In 1900, if you manufactured buggy whips, did you see yourself in the buggy whip industry — or the transportation industry?
I am not a big believer in conventional wisdom. Yes, of course, conventional wisdom does get things right sometimes, but the problem with conventional wisdom is that (here’s the problem) it is sometimes failingly conventional. That means it tends to be stuck with entrenched definitions and ways of looking at the world that tend to miss the fact that the world is not a statue that can be admired from different angles, but a moving, dynamic, fluid object that can only be understood from a moving perspective.
So, conventional wisdom has it that investment in medical technology is down. I don’t buy it. I have seen the emergence of so many new medtech companies, even since the Great Recession of 2008 (see link). I have witnessed hundreds of millions of dollars flow into medtech — early-, mid-, late-stage and the occasional IPO — and I have tracked those dollars. Below is the month-by-month tally of medtech investment from 2009 through 2013:
Source: Compiled by MedMarket Diligence, LLC (data at link)
Here’s what I will buy:
- Investors are increasingly inclined to delay investments in later-stage medtech as a hedge against risk. They want to see highly promising clinical results and strong indicators that the FDA will reach decision to approve before they lay their money down.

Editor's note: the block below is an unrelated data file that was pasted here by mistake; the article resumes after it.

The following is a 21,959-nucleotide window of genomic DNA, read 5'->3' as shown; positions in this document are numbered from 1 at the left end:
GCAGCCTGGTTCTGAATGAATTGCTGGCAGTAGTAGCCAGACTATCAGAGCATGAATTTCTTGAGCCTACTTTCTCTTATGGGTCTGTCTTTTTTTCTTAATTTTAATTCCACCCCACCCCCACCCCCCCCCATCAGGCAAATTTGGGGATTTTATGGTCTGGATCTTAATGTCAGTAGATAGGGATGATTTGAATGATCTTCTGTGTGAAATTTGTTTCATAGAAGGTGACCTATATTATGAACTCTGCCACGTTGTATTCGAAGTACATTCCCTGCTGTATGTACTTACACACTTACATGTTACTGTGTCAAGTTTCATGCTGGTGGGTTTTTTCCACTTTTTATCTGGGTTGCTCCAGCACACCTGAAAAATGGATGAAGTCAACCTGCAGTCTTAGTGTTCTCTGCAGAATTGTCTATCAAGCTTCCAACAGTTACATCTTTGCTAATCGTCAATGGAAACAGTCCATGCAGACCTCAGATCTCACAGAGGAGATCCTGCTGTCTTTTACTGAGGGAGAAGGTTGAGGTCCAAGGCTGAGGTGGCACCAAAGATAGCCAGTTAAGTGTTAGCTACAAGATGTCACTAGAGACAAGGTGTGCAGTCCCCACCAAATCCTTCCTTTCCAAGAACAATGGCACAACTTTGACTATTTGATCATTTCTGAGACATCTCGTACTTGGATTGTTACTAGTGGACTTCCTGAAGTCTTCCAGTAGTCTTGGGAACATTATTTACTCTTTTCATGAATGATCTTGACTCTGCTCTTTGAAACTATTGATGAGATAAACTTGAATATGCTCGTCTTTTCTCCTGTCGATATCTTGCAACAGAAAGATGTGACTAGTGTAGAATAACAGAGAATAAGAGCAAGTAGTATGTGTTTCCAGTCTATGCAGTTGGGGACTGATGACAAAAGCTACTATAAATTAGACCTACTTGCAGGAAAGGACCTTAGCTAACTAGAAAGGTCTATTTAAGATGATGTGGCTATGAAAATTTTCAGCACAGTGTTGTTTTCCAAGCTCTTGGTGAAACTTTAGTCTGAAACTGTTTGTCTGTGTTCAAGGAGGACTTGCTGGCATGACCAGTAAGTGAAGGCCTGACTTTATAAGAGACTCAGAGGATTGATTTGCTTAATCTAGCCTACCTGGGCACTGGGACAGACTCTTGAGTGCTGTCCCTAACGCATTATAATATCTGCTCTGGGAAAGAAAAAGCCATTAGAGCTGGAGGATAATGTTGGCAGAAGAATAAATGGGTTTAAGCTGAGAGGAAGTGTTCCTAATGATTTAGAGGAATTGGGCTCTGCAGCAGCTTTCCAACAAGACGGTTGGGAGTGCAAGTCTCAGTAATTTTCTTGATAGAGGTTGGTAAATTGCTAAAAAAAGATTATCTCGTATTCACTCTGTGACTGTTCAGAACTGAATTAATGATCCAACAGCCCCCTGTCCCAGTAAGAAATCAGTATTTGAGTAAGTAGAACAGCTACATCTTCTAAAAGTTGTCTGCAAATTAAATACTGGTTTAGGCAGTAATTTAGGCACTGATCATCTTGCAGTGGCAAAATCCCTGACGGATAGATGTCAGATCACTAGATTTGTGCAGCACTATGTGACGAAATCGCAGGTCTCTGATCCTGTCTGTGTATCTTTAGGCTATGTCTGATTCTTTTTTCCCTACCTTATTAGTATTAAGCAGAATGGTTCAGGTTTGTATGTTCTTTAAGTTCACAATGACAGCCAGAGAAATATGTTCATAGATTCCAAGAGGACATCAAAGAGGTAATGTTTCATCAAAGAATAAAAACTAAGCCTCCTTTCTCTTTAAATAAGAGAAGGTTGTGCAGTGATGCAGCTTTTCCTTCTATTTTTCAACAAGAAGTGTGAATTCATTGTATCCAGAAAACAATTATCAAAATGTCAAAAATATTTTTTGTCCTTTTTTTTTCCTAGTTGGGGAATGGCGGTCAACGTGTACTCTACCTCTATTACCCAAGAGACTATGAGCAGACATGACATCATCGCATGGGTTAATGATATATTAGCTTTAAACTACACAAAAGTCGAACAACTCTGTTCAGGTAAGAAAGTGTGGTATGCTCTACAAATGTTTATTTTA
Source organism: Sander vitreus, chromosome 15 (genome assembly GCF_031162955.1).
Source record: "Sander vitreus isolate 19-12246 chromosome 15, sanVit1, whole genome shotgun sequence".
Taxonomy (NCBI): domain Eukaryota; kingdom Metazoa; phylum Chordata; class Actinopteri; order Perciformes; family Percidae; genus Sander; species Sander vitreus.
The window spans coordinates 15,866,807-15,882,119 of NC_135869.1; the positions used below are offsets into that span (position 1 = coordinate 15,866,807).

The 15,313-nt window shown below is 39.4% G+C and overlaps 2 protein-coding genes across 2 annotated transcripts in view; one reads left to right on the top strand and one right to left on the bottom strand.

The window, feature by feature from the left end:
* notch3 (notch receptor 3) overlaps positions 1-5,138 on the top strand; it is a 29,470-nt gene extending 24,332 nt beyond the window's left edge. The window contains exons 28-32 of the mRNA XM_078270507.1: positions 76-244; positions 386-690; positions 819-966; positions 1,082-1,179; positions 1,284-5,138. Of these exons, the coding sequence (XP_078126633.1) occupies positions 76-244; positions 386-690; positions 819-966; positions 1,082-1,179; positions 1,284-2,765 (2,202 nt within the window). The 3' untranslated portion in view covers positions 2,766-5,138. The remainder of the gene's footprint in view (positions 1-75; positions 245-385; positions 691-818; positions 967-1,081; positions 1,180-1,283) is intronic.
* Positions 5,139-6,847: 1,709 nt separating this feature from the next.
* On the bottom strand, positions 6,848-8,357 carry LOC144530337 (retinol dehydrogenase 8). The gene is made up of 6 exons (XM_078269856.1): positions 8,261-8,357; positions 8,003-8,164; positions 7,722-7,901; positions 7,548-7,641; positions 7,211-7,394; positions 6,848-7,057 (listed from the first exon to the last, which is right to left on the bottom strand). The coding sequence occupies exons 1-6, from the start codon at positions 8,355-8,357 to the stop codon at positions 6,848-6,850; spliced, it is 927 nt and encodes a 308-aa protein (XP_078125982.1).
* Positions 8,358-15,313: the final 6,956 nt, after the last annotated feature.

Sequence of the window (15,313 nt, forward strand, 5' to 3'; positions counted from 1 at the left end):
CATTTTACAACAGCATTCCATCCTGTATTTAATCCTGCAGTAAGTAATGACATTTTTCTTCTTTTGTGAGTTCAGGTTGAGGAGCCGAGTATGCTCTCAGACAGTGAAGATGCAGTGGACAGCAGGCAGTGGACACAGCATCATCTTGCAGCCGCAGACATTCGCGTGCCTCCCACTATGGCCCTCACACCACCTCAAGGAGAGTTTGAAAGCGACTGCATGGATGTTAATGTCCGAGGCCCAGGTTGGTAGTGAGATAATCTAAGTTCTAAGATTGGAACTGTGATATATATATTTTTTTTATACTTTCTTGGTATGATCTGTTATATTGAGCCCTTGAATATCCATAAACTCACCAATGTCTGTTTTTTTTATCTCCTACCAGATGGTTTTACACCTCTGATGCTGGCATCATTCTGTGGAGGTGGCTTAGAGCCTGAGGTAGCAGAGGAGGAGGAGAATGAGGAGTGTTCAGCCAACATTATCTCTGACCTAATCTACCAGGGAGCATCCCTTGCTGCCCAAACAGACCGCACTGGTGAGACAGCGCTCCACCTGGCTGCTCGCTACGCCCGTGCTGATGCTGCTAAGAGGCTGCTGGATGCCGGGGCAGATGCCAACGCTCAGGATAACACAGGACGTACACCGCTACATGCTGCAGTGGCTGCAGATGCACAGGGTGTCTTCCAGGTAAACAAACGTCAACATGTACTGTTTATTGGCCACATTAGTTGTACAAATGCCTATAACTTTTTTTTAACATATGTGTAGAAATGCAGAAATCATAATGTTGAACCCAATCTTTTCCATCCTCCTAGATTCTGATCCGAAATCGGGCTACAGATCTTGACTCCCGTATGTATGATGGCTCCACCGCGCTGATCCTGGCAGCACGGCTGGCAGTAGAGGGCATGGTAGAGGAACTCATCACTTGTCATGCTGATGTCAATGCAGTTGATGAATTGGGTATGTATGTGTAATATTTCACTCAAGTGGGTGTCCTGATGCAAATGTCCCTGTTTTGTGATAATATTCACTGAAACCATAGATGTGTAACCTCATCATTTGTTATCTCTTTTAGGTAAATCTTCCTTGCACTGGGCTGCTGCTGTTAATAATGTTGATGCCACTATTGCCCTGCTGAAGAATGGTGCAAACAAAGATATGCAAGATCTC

- Early-stage medtech companies are now less likely to derive funding from outside investment than they are from outright acquisition. Face it, new technologies are risky and costs of development to get through the R&D and regulatory minefield are high. At the same time, big medtech companies don’t have great incentive to carry expensive R&D activity on the books when they can alternatively bide their time watching young medtechs until the time is right to buy them up along with their fervent entrepreneurs committed to commercial success of their new widget.
- Yesterday’s medtech is not today’s medtech (see link). Devices no longer compete against other, similar devices alone. They compete against any and all therapeutic alternatives to achieve the same desired clinical outcome. Therefore, if you are analyzing medtech, you can’t just consider coronary stents and angioplasty in their varied embodiments. You have to also consider their competitors (and isn’t a medtech competitor also a medtech?) to be any and all therapeutic options targeting that same endpoint. Hence, you have to look at Esperion Therapeutics for their cholesterol lowering drugs (BTW, Esperion just filed for IPO, so count that in, too).
The forces and developments that dictate success and failure evolve as new technologies and new operating practices, with new variables are injected into the equation.
I am therefore left with the old business school adage about the buggy whip manufacturers I alluded to earlier. What is your industry? Horse motivation, or transportation?